An email from Snyder’s chief of state, Dennis Muchmore (who has since retired) from September 25, 2015 to Snyder seems to imply that the state was looking to avoid responsibility for the crisis when he writes, “I can’t figure out why the state is responsible except that [then Treasurer Andy Dillon] did make the ultimate decision so we’re not able to avoid the subject.”[19] Another damaging email revealed that the Michigan Department of Technology Management and Budget (DTMB) has supplied water coolers to the Michigan state office building in Flint for over a year—the act upon which the suit in federal court is based. The spokesperson for the DTMB told the Detroit Free Press that the department never told state employees that the water was unsafe to drink, it only supplied the alternative source in response to complaints “as a landlord would to a tenant.”[20]


Whether these statements and actions by Snyder’s administration indicate any knowledge, recklessness or negligence in regard to the pretreatment standards could be a topic uncovered during the DOJ investigation.


In January 2016, the Attorney General of Michigan, Bill Schuette, announced that the state would also open an investigation “to determine what, if any, Michigan laws were violated in the process that resulted in the contamination case.”[21] There is also an EPA audit team currently investigating the crisis as well as an independent task force appointed by the state.[22]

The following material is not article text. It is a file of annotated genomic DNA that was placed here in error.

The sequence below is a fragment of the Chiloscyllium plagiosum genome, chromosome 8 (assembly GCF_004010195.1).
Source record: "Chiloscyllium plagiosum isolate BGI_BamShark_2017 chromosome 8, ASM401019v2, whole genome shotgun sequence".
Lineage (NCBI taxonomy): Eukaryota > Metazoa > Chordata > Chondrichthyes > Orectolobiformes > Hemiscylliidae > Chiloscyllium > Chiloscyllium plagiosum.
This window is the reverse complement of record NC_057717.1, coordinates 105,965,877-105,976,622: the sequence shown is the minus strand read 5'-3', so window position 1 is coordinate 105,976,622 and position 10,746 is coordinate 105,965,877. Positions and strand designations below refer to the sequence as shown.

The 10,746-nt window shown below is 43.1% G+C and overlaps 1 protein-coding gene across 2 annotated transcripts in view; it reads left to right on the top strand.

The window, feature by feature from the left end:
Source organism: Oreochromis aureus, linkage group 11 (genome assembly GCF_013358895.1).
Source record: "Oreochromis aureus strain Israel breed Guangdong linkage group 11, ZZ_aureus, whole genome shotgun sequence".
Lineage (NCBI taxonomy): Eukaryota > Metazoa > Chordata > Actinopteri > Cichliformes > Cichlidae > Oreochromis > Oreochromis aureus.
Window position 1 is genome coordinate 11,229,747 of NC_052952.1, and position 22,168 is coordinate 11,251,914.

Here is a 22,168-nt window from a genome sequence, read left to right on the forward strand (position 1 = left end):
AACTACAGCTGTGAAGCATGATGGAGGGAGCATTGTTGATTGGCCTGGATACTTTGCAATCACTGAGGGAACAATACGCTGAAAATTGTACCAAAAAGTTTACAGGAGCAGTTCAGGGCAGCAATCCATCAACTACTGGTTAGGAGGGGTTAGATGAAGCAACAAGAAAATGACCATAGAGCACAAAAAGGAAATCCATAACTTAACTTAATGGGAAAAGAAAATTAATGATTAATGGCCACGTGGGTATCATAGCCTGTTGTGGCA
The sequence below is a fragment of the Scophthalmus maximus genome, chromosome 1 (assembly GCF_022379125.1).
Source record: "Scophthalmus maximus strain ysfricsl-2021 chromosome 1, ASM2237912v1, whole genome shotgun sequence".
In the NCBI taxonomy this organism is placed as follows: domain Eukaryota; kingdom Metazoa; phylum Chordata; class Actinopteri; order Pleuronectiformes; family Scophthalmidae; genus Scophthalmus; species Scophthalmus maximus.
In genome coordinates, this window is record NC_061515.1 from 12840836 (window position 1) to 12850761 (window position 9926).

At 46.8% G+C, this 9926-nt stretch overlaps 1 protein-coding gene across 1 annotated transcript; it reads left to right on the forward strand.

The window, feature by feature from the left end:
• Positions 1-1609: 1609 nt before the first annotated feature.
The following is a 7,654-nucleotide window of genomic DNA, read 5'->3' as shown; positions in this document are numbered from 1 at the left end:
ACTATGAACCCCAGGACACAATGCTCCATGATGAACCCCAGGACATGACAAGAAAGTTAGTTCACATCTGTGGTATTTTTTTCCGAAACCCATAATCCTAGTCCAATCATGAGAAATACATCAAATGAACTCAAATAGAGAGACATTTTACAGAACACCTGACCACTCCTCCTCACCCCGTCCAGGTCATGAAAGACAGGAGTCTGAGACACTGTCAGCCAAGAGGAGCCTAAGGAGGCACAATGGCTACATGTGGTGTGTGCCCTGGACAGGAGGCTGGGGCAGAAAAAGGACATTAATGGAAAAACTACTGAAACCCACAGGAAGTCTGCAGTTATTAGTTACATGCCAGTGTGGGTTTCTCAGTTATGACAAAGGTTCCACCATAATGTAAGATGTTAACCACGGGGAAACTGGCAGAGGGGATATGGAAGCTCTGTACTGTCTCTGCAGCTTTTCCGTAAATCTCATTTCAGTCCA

This brief overview of possible legal action is only one small inside look into what is ahead of Flint and its residents. Although Flint’s most pressing need is resources to repair the damaged system, it is also important for those in power to be held responsible—to provide both private recourse for those harmed and a sense of justice to the community.

The views and opinions expressed in this blog are those of the authors only and do not reflect the official policy or position of the Michigan Journal of Environmental and Administrative Law or the University of Michigan..


[1] Paul Egan, Snyder Activates National Guard to Help in Flint, Det. Free Press (Jan. 15, 2016)

[2] Jeremy C.F. Lin, Jean Rutter and Haeyoun Park, Events That Led to Flint’s Water Crisis, N.Y. Times (Jan. 16, 2016),

[3] Jeremy C.F. Lin, Jean Rutter and Haeyoun Park, Events That Led to Flint’s Water Crisis, N.Y. Times (Jan. 16, 2016),

[4] Id.

[5] Id.

[6] Letter from Doug Ringler, Auditor General, State of Michigan to Senator Jim Ananich, Michigan Senate Minority Leader (Dec. 28, 2016),

[7] Complaint and Demand for Jury Trial, Collins v. Governor Snyder, No. 16 106077 (Jan. 16, 2016).

[8] Id.

[9] MCLA 445.903(1).

[10] Complaint and Demand for Jury Trial, supra note vii.

[11] Class Action Complaint and Class Action Jury Demand, Boler v. Earley at 4, No. 16-10323 (E.D. Mich. 2016).

[12] Id. at 26.

[13] Paul Egan, Snyder Declares Emergency as Feds Probe Flint Water, Det. Free Press (Jan. 15, 2016),

[14] Id.

[15] 33 U.S.C. §1319(c)(1) (2015).

[16] Id.

[17]  40 C.F.R. § 403.1 (2016).

[18]33 U.S.C. §1319(c)(1) (2015).

[19] John Wisely, Paul Egan and Jennifer Dixon, Snyder Emails: Aides Figured Flint was Others’ Problem, Det. Free Press (Jan. 21, 2016),

[20] Paul Egan, Amid Denials, State Workers in Flint Got Clean Water, Det. Free Press (Jan. 29, 2016),

[21] Paul Egan, AG Schuette Opens Investigation Into Flint Water Crisis, Det. Free Press (Jan. 15, 2016),

[22] Todd Spangler, Flint Lead Problems Raised at National Water Hearing, Det. Free Press (Nov. 18, 2015),